The Rolling Stones
Bridges to Babylon
In 1994, I listened with a straight face as Mick Jagger and Keith Richards told me that in time, Voodoo Lounge would come to be viewed as one of their best releases ever, maybe even up there with Exile on Main Street (which, they reminded me, was universally panned upon its release). For a while, I even tried to believe that, because I'm a fan, and it's not like I want the Stones to suck.
Now I read Jagger in Rolling Stone saying that, yes, Voodoo Lounge was a disappointment, but Bridges to Babylon, their 24th collection of new material, is hot stuff, honest to God. But damned if I'll be conned by that used-car salesman again. The sad truth is, the Stones haven't made a really good album in 19 years, and they probably aren't capable of it anymore.
Jagger and Richards used to be able to tinker with their basic formula by subsuming other styles and making them their own. One of the reasons 1978's Some Girls is so interesting is that it very much evokes its era, while transcending it at the same time: The Glimmer Twins understood disco ("Miss You") and punk ("Shattered," "Respectable"), and they further showed an ability to turn both into Rolling Stones music. What's more, they were still writing good, memorable songs at the time.
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By harsh contrast, it's hard to remember most of the songs on Bridges to Babylon -- even after a half-dozen listens. None speak to the realities of 1997, or even the realities in the Stones' own lives. They could have been written the day before yesterday in the limo on the way to the studio, or they could be C-grade outtakes from sessions in 1964. There's no way to tell, and there's no reason to care.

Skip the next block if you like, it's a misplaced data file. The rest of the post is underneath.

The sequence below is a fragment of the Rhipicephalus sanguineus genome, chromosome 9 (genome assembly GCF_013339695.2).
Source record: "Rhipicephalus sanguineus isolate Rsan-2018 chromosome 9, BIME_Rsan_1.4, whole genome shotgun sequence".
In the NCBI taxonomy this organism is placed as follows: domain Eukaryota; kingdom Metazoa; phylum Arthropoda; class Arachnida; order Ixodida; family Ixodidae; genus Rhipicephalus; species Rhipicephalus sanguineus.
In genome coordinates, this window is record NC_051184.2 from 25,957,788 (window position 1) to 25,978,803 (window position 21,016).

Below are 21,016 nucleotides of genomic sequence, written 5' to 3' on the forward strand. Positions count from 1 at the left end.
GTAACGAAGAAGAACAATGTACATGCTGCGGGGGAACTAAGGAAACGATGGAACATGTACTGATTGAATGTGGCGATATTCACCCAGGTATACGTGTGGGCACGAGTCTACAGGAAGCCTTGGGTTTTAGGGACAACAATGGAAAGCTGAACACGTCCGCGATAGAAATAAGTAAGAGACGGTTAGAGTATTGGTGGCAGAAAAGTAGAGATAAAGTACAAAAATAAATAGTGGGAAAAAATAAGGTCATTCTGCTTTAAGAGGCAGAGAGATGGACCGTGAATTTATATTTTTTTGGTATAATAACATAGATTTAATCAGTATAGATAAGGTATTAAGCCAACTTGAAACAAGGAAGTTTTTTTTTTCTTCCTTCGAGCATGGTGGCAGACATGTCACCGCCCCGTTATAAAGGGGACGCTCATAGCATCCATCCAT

The CD kicks off with the sort of Stones-by-numbers rocker that filled Voodoo Lounge: "Flip the Switch" rewrites "Start Me Up" musically and lyrically, marrying a familiar, trying-to-be-raunchy guitar riff to some silly teenage metaphors ("Take me up / Baby, I'm ready to go / Switch me up / Baby, I'm ready to go") that sound especially pathetic coming from a man of 54. Next up is "Anybody Seen My Baby," the first single. The Stones have been imitating themselves for nearly two decades now, but this is a new low, a soggy ballad that lifts its hook directly from k.d. lang's "Constant Craving." Indeed, the Stones were so blatant about the thievery that they granted lang co-song-writing credit before her lawyers even phoned them.
Most of Bridges's other tunes fall into one of those two basic molds, with the occasional subtle, but none-too-interesting, twist, and despite the pre-advance hype, the Stones' bids at approximating a '90s aesthetic fall just as flat. "Gunface," produced by Danny Saber (Black Grape), and "Might As Well Get Juiced," produced by the Dust Brothers (Beck, Beastie Boys), are just two more cookie-cutter cock-rock tunes with some studio silliness added on top -- pseudo-electronic drums in the former and an annoying electronic buzz in the latter.